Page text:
I’m finished taking my second figure painting class, getting more comfortable painting the delightfully and frustratingly complex human form, from life, a few times a week. As I get more and more comfortable handling this subject matter, my mind tends to wander to thinking about just how “far” I want to go in these depictions. Do I want to paint every last color transition, every last hair or freckle? Do I want to do those things just to prove that I can? My answer is obviously no. But then I start to think about photo-realism, its critics, and the idea of an artist “turning themselves into a machine.”
I think that my stopping point with an objective painting is usually once it becomes joyless and nitpicky.
Sleep by Megan Koth 2014
I’m experimenting with how to handle the background in a more abstract way.
I think this is why I tend to have a bit of an unenthusiastic attitude towards photo-realism (or hyper-realism?) in the pure sense of the word (not to include an artist who happens to use photo-realistic techniques for work that is expressive in other ways.) The joyless, labored-overness (not a word) is just so apparent that it becomes the whole spectacle of the painting. I don’t want to post a picture of someone’s work as a “bad” example, but we’ve all seen the uninspired paintings of boring photographs of stuff on a black or white table, closeups of marbles or other ephemera, and maybe marveled at the technical skill, but then ultimately forgot them.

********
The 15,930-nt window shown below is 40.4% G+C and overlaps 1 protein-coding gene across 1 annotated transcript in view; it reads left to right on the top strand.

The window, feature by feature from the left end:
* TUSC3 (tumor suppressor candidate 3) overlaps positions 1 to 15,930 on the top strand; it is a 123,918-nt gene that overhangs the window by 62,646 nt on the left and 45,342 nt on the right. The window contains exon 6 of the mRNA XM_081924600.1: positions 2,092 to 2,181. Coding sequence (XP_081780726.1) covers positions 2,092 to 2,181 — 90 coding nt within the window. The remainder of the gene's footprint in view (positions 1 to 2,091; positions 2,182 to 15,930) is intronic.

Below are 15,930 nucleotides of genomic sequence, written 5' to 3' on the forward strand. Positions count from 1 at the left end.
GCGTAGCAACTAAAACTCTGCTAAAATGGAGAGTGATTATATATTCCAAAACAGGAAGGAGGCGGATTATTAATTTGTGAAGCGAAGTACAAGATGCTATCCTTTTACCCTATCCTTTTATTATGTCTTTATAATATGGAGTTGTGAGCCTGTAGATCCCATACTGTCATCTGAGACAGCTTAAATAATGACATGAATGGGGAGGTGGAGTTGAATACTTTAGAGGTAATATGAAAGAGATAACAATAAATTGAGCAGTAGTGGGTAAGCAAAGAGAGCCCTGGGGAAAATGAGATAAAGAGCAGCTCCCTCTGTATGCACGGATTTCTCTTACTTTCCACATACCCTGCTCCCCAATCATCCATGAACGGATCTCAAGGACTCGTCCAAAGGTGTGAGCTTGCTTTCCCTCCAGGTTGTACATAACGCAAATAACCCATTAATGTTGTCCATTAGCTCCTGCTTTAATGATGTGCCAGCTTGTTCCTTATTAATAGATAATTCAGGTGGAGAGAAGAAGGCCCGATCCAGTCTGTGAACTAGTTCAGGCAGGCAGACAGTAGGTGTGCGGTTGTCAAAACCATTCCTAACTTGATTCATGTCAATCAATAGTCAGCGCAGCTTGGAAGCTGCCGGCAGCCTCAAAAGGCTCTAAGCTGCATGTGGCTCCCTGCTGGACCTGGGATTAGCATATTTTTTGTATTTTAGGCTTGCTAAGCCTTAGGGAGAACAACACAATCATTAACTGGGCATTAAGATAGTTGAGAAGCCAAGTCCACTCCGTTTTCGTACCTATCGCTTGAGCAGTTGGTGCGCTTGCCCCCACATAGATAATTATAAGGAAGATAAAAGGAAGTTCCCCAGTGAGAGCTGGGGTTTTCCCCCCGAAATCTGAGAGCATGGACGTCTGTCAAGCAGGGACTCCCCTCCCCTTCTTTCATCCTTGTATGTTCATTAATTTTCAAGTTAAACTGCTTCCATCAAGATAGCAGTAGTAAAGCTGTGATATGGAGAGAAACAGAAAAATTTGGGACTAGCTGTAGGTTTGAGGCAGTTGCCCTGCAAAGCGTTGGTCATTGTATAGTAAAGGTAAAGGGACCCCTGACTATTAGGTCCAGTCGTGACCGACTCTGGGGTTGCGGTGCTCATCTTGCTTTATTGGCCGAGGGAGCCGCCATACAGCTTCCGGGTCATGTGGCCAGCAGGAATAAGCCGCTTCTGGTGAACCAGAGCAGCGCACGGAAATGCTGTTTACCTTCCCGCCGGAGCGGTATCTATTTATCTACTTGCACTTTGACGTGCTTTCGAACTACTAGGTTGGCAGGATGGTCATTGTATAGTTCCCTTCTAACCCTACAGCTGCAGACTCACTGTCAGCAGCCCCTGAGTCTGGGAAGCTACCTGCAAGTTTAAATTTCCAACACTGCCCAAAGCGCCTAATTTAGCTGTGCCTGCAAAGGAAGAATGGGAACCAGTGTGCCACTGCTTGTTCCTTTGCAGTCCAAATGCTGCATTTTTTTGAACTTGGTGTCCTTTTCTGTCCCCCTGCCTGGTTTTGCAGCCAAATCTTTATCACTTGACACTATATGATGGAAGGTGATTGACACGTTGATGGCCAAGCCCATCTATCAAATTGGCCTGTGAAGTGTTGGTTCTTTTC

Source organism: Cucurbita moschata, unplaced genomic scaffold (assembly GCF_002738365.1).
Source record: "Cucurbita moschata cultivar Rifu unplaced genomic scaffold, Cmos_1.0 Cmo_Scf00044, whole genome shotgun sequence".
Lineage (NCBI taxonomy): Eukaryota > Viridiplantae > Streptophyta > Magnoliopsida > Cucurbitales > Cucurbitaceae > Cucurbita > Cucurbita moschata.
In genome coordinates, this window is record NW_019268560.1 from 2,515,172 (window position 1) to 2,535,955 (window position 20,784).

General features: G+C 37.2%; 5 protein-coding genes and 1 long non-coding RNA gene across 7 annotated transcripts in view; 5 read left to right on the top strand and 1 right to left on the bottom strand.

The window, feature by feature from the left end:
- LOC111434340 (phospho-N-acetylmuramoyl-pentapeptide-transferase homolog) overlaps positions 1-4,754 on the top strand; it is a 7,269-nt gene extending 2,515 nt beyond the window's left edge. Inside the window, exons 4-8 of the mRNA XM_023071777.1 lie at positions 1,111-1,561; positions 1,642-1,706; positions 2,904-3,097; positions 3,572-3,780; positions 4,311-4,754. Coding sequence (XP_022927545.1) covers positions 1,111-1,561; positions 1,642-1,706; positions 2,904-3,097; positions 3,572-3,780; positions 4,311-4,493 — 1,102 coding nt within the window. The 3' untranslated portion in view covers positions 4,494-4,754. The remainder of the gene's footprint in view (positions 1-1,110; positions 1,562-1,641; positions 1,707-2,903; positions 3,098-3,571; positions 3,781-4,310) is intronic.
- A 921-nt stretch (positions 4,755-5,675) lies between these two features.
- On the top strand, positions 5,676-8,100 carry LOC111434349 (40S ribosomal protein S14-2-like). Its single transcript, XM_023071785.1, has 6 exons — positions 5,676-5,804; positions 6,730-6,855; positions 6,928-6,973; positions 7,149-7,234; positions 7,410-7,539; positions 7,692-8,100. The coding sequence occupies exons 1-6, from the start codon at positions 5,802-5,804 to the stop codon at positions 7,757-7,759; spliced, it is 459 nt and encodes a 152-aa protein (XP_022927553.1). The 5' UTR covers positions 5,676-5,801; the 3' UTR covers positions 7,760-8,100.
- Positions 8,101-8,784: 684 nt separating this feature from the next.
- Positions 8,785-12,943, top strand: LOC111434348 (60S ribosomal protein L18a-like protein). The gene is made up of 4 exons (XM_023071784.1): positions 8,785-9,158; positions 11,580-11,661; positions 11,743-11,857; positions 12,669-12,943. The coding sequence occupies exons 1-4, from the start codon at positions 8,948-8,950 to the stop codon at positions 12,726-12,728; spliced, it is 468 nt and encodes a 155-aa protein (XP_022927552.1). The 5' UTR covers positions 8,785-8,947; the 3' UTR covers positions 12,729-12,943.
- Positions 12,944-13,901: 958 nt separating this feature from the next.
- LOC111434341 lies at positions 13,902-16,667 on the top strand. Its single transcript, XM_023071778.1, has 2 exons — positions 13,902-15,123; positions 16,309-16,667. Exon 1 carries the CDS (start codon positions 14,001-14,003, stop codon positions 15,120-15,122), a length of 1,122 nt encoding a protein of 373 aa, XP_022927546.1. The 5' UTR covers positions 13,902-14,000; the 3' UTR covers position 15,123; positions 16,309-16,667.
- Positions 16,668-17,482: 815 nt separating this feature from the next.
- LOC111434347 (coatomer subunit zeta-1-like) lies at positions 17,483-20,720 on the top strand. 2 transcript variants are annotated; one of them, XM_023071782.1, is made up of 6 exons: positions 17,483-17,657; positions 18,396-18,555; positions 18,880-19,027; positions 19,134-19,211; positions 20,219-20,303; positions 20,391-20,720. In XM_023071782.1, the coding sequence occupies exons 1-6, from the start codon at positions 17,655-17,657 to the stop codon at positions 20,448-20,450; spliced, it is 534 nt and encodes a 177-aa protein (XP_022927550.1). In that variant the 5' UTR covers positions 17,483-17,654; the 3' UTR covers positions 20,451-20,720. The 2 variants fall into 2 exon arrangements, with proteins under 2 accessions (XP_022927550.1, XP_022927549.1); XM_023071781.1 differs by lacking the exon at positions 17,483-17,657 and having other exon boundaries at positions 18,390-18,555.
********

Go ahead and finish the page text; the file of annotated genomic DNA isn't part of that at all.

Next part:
I have a crazy theory (i.e it obviously doesn’t apply to everyone) that a lot of painters who go into photo-realism do it as a sort of defense against the devaluing of their labor. As any artist is well aware, the general public tends to at least struggle with acknowledging that the labor of an artist has any value at all. “That painting looks so fun and effortless!” they’ll say about anything not rendered to the highest degree. And nobody should be paid for “fun.” Nothing about a photo-realistic painting looks fun or effortless. And people can see that- they can see the drudgery (i.e. “real work”) involved. And thus the “problem” is solved. But at the cost of creating something that is perhaps more memorable, or that really elevates the medium or the consciousness of a viewer.
And at the end of a day, why try to make paintings that look like photographs? You can be as precise as you can, take as many hours, days, weeks as you want, and the “machine” (i.e. the camera) will always win. Because it’s a machine, and you’re an imperfect human being. But that’s okay. It’s okay to show your hand in your work. In our age of chasing the next shiny new widget, it can be incredibly refreshing to see something so distinctly created by a human hand.